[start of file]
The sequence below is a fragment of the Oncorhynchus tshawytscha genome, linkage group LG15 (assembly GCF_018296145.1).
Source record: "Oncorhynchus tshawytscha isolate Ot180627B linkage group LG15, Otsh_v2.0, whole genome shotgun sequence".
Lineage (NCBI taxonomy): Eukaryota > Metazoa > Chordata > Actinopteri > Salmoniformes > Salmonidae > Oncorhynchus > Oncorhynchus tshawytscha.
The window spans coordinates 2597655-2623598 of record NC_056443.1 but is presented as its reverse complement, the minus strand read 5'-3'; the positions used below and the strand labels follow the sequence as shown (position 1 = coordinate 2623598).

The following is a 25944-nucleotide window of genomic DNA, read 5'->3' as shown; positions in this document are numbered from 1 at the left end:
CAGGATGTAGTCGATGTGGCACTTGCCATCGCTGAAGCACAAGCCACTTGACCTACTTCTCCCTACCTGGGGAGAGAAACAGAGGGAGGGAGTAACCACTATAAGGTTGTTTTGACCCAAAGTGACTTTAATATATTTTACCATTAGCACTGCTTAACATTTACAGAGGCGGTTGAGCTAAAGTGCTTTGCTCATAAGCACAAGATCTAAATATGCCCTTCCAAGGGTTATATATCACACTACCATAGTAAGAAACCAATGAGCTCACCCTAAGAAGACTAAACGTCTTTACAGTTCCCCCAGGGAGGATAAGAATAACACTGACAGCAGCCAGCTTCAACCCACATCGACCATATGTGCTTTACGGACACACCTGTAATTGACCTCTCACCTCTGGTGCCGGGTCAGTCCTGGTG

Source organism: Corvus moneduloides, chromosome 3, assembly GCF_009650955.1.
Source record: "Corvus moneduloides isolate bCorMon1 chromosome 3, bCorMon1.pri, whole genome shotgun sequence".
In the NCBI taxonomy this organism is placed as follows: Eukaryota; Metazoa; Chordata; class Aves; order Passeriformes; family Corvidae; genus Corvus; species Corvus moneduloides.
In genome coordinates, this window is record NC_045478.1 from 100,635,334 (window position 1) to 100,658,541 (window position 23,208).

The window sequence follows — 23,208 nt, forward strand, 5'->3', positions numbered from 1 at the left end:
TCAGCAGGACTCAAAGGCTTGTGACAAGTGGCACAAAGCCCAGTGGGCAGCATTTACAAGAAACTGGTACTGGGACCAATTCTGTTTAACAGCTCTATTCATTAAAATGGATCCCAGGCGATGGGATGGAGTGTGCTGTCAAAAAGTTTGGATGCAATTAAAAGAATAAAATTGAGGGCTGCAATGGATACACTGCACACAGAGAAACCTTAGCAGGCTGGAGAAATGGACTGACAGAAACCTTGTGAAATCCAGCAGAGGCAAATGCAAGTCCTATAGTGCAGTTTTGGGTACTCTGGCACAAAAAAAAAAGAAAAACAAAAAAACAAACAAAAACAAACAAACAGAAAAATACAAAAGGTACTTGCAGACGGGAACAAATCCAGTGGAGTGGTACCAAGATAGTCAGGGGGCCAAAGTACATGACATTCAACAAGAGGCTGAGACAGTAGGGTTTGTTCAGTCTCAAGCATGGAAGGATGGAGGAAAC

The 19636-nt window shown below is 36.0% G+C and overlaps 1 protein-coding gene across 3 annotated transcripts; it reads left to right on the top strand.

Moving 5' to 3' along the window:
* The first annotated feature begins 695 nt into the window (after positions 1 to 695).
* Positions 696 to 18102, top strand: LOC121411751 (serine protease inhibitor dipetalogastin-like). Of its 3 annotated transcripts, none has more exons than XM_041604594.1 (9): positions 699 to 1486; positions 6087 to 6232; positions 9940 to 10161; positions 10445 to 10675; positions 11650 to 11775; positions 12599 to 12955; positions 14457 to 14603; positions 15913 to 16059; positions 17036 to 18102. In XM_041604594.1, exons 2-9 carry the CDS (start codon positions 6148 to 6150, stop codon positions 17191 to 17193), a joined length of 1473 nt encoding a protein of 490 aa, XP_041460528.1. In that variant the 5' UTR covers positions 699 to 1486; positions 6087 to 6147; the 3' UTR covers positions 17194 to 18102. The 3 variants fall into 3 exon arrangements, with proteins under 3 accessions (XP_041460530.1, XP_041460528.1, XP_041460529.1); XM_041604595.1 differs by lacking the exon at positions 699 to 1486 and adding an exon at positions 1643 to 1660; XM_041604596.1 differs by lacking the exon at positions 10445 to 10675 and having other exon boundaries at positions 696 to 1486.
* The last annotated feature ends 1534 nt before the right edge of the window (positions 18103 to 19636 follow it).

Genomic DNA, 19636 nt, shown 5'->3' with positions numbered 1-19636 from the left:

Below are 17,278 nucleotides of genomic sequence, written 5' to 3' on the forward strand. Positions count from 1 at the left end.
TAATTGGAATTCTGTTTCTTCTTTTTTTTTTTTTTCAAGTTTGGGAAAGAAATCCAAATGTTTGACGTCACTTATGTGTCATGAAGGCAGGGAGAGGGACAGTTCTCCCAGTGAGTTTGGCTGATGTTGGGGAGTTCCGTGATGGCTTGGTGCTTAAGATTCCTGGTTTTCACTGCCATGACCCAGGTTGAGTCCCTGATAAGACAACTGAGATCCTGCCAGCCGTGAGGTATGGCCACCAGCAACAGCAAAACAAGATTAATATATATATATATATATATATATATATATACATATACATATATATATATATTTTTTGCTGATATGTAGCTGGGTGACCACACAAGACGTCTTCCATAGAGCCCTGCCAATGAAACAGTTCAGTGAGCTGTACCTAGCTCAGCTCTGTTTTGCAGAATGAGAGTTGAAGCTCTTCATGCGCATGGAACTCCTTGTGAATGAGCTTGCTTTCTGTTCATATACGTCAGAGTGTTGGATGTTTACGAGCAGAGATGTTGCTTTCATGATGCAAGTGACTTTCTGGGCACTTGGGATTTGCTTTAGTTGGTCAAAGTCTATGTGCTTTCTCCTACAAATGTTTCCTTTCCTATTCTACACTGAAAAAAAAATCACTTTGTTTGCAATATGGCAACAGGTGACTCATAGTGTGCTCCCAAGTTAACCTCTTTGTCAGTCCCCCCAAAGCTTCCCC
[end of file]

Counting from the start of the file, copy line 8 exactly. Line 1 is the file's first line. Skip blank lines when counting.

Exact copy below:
Source record: "Corvus moneduloides isolate bCorMon1 chromosome 3, bCorMon1.pri, whole genome shotgun sequence".